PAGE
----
The ongoing controversy regarding the recent 5-year ban placed on Baze University’s Faculty of Law by the Council of Legal Education responsible for the management of the Nigerian Law School has taken a new twist.
This is as recent findings disclose that the current Minister of Education, Mamman Tahir was at helm of affairs in the school as Vice Chancellor when the alleged infraction by the school’s law faculty occurred.
According to reports, the imposition of the ban by the Law School was sequel to the findings of the Council of Legal Education which showed that the university’s Law Faculty was currently having a backlog of over 347 law students waiting to be admitted into the Nigerian Law School.
The Acting Secretary and Director of Administration of the Nigerian Law School, Ms Aderonke Osho, made this known in a statement made available to journalists on Friday.
An investigation by TheNigeriaLawyer however revealed that Mamman Tahir, the Minister of Education was the Director of the Nigerian Law School between 2005-2013, and subsequently held the position of Vice Chancellor at the Abuja-based University until his recent appointment by the Federal government.
This revelation therefore places a dent of complicity and culpability on the Honourable Minister as the regulations of the law school were fragrantly violated under his rein as Vice Chancellor despite himself being a Fmr DG of the Nigerian Law School.
The flagrant violation of admission quotas by Baze University gives credence to calls for a thorough probe of the circumstances that encouraged such disregard of regulations by an academic institution. Given previous oversight duties, the Education Minister, Mamman Tahir, may shed light by clarifying events during his tenure to unravel key personalities who prodded the illegality.
However, allegations of a witch hunt seem farfetched considering the Minister now belongs to the ruling party unlike the owner of Baze University who is a vice presidential candidate under Labour Party. But as the Igbo adage goes, the rat at home often hints outsiders of available food. Mamman Tahir thus owes some explanation regarding clues he unwittingly left that made the university exceed its admission thresholds so brazenly.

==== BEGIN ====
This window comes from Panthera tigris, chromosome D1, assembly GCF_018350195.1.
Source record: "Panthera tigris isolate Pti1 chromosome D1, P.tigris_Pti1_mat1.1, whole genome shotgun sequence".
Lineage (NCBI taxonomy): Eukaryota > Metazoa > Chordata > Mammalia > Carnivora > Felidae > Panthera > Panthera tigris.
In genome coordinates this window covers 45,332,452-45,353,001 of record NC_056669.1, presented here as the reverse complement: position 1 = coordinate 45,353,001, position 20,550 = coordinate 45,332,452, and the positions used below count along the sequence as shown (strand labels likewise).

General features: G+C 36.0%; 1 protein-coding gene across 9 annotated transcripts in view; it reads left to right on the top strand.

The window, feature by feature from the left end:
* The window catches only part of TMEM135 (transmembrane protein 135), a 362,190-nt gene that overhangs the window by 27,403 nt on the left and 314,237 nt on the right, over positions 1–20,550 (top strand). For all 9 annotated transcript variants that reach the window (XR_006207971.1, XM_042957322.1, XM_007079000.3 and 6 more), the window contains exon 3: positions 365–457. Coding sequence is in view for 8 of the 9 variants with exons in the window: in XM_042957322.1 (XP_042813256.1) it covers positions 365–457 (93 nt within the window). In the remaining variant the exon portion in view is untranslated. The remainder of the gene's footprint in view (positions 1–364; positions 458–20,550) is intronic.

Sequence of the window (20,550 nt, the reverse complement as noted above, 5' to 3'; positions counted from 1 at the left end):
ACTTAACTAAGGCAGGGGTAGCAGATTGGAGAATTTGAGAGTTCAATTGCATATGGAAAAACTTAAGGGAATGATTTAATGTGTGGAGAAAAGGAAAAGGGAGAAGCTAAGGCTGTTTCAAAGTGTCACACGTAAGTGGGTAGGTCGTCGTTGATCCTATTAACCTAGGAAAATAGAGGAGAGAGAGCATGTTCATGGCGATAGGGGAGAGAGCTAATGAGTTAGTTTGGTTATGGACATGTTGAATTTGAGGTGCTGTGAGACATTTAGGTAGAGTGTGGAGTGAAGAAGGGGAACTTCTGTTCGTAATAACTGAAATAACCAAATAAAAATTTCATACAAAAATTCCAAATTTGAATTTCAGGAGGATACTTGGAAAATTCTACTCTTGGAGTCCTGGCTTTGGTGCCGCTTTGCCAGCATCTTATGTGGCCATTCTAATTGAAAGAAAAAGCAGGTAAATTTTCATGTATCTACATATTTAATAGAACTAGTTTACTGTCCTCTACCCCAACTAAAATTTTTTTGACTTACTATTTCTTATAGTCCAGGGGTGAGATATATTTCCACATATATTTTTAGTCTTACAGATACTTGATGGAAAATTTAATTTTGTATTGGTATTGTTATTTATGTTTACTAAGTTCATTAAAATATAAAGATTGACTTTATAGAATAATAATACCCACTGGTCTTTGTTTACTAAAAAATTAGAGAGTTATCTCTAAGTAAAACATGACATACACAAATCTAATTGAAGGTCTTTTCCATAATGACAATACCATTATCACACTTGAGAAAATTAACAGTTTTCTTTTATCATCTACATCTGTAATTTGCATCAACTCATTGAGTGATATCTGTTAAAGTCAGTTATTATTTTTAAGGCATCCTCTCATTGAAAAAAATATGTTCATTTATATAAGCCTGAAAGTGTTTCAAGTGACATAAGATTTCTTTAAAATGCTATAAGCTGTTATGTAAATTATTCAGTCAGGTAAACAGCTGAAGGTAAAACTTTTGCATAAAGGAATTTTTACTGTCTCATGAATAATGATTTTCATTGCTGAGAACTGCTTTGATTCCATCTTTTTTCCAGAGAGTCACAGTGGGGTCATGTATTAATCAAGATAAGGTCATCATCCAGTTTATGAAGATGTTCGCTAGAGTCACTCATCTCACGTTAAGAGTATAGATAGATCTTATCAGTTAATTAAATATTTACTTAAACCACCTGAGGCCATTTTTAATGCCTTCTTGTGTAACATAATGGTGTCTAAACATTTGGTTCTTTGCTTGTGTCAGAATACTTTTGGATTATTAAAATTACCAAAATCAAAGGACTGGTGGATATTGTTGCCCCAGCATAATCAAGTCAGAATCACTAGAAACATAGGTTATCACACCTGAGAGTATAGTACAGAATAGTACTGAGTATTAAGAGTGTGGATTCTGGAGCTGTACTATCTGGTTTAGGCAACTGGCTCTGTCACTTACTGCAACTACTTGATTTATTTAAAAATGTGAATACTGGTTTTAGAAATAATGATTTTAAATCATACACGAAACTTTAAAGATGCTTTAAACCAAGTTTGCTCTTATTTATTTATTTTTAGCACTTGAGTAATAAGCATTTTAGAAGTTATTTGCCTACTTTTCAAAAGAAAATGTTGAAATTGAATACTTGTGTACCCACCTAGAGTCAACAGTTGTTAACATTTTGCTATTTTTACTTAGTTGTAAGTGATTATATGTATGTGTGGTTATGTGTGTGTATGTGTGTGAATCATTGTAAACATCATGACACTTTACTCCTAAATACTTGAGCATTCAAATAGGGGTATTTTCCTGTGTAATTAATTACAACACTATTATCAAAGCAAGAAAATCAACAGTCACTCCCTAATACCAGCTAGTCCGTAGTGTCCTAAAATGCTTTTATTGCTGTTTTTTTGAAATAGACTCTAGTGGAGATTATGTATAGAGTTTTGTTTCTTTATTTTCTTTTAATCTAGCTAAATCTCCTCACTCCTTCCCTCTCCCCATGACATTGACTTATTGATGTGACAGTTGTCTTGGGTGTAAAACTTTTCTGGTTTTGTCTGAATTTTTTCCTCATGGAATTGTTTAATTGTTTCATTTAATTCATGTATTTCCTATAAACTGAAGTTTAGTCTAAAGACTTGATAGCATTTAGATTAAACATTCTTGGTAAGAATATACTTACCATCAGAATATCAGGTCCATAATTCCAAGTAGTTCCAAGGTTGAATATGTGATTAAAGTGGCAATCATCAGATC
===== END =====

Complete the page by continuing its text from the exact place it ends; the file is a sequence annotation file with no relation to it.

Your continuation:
Additionally, further questions linger on the role of current Baze law faculty Dean, Prof Agbo Madaki, under whose supervision this student logjam piled up. Suspicions abound regarding the possibility of entrenched interests at Baze deliberately influencing willful disobedience to Law School admission quotas.
Meanwhile, questions abound on why it took so long for the Council of Legal Education to investigate and finally wield the big stick against serial abuse spanning over a decade since Baze University opened its law faculty in 2011 with just 5 students. Records indicate it currently has over 400 law undergraduates despite exceeding approved quotas consistently over the years before the belated sanctions. These issues require answers to unravel the full truth.
If indeed leader after leader at Baze endorsed bending rules for financial or political incentives, there must be consequences. It is hoped the issue is not just swept under the carpet but thorough and extensive investigations be carried for all culpable parties and individuals to be unveiled.
In unravelling the truth, the Education Minister may offer the best lead by clarifying events under his regulating and subsequently academic leadership tenures. After all, as the Igbo proverb instinctively states – the in-house rat leaked news of available food to outsiders. Minister Tahir must account for the clues he left that made the school enormously deviate from Law School admission quotas.
Tel: 08066192650, 08033739869, 08061133497, email@example.com, firstname.lastname@example.org